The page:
This photo says a lot about Chris Soto’s political campaign. Described as a ‘community-pushed’ candidate in New London, he and his supporters posed for this “selfie” photograph the night he announced his candidacy. It has now become the iconic image of their campaign as they collectively try to wrest the Democratic nomination for a state legislature seat from a six-term incumbent with a quarter century of experience in government and politics by challenging the local democratic party structure.
Ordinarily, as a first-time candidate without strong links to the political establishment, Chris Soto would be a decided underdog, however this may not be a case of a Don Quixote jousting with windmills. In the few weeks since Soto threw his hat into the ring, there has been an emerging awareness that something new is brewing in New London politics and that the former Coast Guard officer’s grassroots drive for the 39th District House seat held since 2005 by Rep. Ernest Hewett, is gaining traction, that the race could be tight and that it would not be a surprise if he won the nomination.
Soto possesses a record of community involvement – especially among the city’s large Hispanic population, leadership skills and what one local journalist calls “impeccable credentials.” A graduate of the U.S. Guard Academy in New London, he is well known locally for his leadership of Higher Edge, a nonprofit organization which helps disadvantaged students, including many Latinos, obtain a college education.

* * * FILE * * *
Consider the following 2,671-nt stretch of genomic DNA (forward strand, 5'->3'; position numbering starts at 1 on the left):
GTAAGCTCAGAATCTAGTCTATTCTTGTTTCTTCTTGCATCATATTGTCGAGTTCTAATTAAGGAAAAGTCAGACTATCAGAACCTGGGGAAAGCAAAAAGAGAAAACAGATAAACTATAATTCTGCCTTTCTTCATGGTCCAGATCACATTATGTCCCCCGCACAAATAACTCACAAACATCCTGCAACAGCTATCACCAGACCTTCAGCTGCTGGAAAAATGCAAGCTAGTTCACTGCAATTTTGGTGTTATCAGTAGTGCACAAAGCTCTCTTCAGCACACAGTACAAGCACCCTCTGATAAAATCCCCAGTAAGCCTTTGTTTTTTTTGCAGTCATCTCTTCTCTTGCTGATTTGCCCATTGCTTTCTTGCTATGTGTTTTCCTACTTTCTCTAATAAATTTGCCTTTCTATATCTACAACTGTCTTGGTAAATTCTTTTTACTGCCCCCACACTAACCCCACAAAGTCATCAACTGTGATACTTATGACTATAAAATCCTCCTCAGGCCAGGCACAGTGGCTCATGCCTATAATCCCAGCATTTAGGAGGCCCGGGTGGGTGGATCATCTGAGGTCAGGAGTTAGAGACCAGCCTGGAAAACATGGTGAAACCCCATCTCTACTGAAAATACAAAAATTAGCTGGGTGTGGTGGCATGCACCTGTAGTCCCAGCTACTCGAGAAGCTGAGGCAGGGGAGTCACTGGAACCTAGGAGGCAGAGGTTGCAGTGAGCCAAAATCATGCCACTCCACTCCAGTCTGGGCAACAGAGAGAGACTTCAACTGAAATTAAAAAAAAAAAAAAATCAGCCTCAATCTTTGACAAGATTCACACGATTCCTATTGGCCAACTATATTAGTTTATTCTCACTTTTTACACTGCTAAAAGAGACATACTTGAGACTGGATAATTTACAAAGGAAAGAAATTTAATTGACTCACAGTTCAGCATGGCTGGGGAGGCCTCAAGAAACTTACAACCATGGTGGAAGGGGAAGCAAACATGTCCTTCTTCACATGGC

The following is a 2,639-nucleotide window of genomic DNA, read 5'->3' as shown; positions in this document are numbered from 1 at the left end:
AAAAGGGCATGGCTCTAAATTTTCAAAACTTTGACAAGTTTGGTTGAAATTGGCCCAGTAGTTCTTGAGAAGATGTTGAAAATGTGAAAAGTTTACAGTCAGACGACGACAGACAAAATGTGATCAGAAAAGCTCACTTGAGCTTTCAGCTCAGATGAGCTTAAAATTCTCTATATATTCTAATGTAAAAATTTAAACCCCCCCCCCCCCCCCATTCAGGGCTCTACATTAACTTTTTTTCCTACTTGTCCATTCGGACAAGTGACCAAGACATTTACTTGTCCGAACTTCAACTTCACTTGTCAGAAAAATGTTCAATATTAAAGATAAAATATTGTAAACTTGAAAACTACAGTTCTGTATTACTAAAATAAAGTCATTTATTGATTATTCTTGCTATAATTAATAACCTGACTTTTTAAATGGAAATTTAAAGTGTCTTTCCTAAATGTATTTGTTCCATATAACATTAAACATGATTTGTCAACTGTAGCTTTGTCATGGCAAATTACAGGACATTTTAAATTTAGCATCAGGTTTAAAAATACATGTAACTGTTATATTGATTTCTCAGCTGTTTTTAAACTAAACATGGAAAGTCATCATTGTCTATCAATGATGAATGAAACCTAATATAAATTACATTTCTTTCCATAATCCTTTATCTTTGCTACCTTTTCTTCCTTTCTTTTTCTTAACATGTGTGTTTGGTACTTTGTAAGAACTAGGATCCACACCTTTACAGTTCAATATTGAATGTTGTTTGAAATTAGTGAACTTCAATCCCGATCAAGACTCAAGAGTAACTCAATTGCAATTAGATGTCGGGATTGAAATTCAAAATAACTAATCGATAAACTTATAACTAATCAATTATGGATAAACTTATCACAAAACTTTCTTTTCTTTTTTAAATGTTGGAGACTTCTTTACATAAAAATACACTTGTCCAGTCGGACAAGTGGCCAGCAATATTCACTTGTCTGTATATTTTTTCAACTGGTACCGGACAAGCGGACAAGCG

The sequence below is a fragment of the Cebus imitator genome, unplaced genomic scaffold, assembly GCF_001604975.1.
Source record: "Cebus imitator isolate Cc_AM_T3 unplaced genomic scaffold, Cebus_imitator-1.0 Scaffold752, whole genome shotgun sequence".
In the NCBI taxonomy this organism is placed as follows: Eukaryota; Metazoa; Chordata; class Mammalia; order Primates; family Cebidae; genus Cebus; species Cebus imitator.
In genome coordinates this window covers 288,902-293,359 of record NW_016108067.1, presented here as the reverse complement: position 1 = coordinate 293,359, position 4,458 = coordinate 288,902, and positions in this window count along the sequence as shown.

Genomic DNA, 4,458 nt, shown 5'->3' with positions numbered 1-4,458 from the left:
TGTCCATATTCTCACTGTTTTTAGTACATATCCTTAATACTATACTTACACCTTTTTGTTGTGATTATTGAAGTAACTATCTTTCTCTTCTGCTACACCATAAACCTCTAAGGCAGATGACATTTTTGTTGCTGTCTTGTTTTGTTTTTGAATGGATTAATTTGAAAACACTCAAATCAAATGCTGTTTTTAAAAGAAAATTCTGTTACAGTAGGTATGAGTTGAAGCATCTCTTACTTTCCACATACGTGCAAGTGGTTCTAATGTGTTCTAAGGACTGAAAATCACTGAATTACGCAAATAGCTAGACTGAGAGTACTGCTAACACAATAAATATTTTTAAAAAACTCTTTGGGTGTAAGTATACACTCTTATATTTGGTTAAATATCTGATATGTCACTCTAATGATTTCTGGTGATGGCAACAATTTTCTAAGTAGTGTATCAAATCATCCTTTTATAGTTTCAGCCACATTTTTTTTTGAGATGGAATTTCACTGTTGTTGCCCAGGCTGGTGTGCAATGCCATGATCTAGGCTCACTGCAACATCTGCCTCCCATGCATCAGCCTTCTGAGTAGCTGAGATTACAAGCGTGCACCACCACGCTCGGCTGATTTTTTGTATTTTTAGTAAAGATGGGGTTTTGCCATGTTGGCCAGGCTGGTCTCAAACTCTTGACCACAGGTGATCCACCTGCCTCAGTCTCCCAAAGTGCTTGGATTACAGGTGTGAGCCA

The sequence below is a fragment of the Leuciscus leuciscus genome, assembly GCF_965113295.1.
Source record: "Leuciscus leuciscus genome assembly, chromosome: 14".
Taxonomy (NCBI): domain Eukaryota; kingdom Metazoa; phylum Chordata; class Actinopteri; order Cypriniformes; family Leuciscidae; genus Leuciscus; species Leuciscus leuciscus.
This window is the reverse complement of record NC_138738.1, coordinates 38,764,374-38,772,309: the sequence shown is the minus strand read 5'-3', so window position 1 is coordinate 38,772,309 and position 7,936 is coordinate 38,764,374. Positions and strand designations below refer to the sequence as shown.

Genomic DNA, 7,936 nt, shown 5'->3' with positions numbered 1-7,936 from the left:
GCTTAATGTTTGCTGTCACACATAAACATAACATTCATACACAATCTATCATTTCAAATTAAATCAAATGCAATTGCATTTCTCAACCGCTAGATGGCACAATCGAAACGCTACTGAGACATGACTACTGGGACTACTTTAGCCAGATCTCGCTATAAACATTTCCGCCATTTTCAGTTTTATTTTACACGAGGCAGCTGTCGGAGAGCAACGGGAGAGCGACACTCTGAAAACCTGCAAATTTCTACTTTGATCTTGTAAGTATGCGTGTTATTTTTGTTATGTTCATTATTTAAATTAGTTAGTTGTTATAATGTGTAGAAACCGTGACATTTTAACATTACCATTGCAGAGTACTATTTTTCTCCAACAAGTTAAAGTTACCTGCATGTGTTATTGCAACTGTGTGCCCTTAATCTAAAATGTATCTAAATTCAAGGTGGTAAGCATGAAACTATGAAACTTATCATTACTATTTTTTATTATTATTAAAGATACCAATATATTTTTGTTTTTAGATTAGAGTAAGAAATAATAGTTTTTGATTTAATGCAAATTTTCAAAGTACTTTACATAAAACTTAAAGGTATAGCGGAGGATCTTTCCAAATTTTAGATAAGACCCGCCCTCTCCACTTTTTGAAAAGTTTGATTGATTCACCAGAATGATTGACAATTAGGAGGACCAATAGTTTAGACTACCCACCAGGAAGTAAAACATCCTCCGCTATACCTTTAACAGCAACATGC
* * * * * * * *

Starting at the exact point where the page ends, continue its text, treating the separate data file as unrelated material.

“Soto is an exciting new voice on the political scene with a strong resume and strong background which includes leading a nonprofit that helps the city’s young people get to college,” said David Collins, a veteran city reporter, columnist and blogger for The Day, the city’s daily newspaper.
Collins observed in a recent column that the former Coast Guard officer’s campaign and its direct appeal to the people rather than party leaders is being viewed by some supporters as the start of a movement, even a revolution, against what the journalist calls the “cronyville” tag placed on local government.
Soto has said he does not want to cause a rift in the local Democratic organization and his campaign is not about dislodging Hewett, but to empower people now outside the political process. “My main goal is to turn out people who have not come out before,” he said in a recent interview. “I am confident they are going to come out,” he added.
Campaign manager Jason Ortiz said much of this support is coming from New London’s Latinos, who are seen as a “sleeping giant” politically. However, non-Latinos are also showing an interest in Soto, attracted by his credentials and his focus on education as the key to job creation in Southeastern Connecticut, an area still beset by recession.